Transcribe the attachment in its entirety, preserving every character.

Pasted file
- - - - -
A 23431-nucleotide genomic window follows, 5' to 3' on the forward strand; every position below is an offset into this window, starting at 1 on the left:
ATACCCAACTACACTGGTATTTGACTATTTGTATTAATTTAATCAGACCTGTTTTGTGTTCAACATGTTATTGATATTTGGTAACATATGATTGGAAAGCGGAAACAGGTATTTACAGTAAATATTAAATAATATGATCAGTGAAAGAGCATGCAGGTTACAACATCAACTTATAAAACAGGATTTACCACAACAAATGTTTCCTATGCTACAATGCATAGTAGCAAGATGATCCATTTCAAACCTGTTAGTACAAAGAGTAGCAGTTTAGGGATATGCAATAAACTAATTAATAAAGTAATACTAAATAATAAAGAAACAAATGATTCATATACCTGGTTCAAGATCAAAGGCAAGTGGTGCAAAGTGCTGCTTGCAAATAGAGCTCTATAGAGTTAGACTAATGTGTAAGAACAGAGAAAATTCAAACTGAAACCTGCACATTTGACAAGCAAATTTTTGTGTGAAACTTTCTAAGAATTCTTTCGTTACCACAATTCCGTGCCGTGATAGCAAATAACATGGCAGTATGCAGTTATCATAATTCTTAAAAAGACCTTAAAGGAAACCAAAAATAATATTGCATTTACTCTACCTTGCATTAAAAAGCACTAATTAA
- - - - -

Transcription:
A 23431-nucleotide genomic window follows, 5' to 3' on the forward strand; every position below is an offset into this window, starting at 1 on the left:
ATACCCAACTACACTGGTATTTGACTATTTGTATTAATTTAATCAGACCTGTTTTGTGTTCAACATGTTATTGATATTTGGTAACATATGATTGGAAAGCGGAAACAGGTATTTACAGTAAATATTAAATAATATGATCAGTGAAAGAGCATGCAGGTTACAACATCAACTTATAAAACAGGATTTACCACAACAAATGTTTCCTATGCTACAATGCATAGTAGCAAGATGATCCATTTCAAACCTGTTAGTACAAAGAGTAGCAGTTTAGGGATATGCAATAAACTAATTAATAAAGTAATACTAAATAATAAAGAAACAAATGATTCATATACCTGGTTCAAGATCAAAGGCAAGTGGTGCAAAGTGCTGCTTGCAAATAGAGCTCTATAGAGTTAGACTAATGTGTAAGAACAGAGAAAATTCAAACTGAAACCTGCACATTTGACAAGCAAATTTTTGTGTGAAACTTTCTAAGAATTCTTTCGTTACCACAATTCCGTGCCGTGATAGCAAATAACATGGCAGTATGCAGTTATCATAATTCTTAAAAAGACCTTAAAGGAAACCAAAAATAATATTGCATTTACTCTACCTTGCATTAAAAAGCACTAATTAA